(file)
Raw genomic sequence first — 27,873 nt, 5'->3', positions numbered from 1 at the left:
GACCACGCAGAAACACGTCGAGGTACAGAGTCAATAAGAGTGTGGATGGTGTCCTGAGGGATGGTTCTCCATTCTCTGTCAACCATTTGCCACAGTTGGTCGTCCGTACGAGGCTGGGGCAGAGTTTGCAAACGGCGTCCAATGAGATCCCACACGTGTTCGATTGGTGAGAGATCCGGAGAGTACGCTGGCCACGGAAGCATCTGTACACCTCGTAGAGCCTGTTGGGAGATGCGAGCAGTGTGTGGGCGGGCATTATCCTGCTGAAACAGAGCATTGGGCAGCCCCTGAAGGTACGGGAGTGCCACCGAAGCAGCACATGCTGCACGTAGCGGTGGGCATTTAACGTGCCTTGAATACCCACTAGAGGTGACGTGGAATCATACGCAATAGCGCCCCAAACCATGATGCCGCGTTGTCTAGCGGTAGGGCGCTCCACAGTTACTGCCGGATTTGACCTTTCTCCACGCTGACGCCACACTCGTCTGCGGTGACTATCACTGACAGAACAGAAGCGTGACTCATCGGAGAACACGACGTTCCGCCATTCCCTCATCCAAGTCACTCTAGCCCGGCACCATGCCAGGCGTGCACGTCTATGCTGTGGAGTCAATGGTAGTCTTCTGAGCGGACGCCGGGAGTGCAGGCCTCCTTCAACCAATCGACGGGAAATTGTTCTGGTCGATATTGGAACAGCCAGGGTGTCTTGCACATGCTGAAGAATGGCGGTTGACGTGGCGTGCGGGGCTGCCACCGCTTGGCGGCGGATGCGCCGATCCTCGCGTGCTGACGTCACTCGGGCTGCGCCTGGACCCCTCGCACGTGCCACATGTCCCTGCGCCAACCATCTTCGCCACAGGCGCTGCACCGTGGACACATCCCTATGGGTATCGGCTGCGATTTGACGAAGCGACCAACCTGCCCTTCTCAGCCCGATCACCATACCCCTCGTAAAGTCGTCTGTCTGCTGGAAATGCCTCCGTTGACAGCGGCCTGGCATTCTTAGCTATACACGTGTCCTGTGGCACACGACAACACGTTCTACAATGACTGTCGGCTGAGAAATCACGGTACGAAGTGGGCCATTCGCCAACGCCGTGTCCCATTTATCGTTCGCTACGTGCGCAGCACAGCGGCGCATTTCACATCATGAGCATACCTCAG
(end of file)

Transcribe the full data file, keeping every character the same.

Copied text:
Raw genomic sequence first — 27,873 nt, 5'->3', positions numbered from 1 at the left:
GACCACGCAGAAACACGTCGAGGTACAGAGTCAATAAGAGTGTGGATGGTGTCCTGAGGGATGGTTCTCCATTCTCTGTCAACCATTTGCCACAGTTGGTCGTCCGTACGAGGCTGGGGCAGAGTTTGCAAACGGCGTCCAATGAGATCCCACACGTGTTCGATTGGTGAGAGATCCGGAGAGTACGCTGGCCACGGAAGCATCTGTACACCTCGTAGAGCCTGTTGGGAGATGCGAGCAGTGTGTGGGCGGGCATTATCCTGCTGAAACAGAGCATTGGGCAGCCCCTGAAGGTACGGGAGTGCCACCGAAGCAGCACATGCTGCACGTAGCGGTGGGCATTTAACGTGCCTTGAATACCCACTAGAGGTGACGTGGAATCATACGCAATAGCGCCCCAAACCATGATGCCGCGTTGTCTAGCGGTAGGGCGCTCCACAGTTACTGCCGGATTTGACCTTTCTCCACGCTGACGCCACACTCGTCTGCGGTGACTATCACTGACAGAACAGAAGCGTGACTCATCGGAGAACACGACGTTCCGCCATTCCCTCATCCAAGTCACTCTAGCCCGGCACCATGCCAGGCGTGCACGTCTATGCTGTGGAGTCAATGGTAGTCTTCTGAGCGGACGCCGGGAGTGCAGGCCTCCTTCAACCAATCGACGGGAAATTGTTCTGGTCGATATTGGAACAGCCAGGGTGTCTTGCACATGCTGAAGAATGGCGGTTGACGTGGCGTGCGGGGCTGCCACCGCTTGGCGGCGGATGCGCCGATCCTCGCGTGCTGACGTCACTCGGGCTGCGCCTGGACCCCTCGCACGTGCCACATGTCCCTGCGCCAACCATCTTCGCCACAGGCGCTGCACCGTGGACACATCCCTATGGGTATCGGCTGCGATTTGACGAAGCGACCAACCTGCCCTTCTCAGCCCGATCACCATACCCCTCGTAAAGTCGTCTGTCTGCTGGAAATGCCTCCGTTGACAGCGGCCTGGCATTCTTAGCTATACACGTGTCCTGTGGCACACGACAACACGTTCTACAATGACTGTCGGCTGAGAAATCACGGTACGAAGTGGGCCATTCGCCAACGCCGTGTCCCATTTATCGTTCGCTACGTGCGCAGCACAGCGGCGCATTTCACATCATGAGCATACCTCAG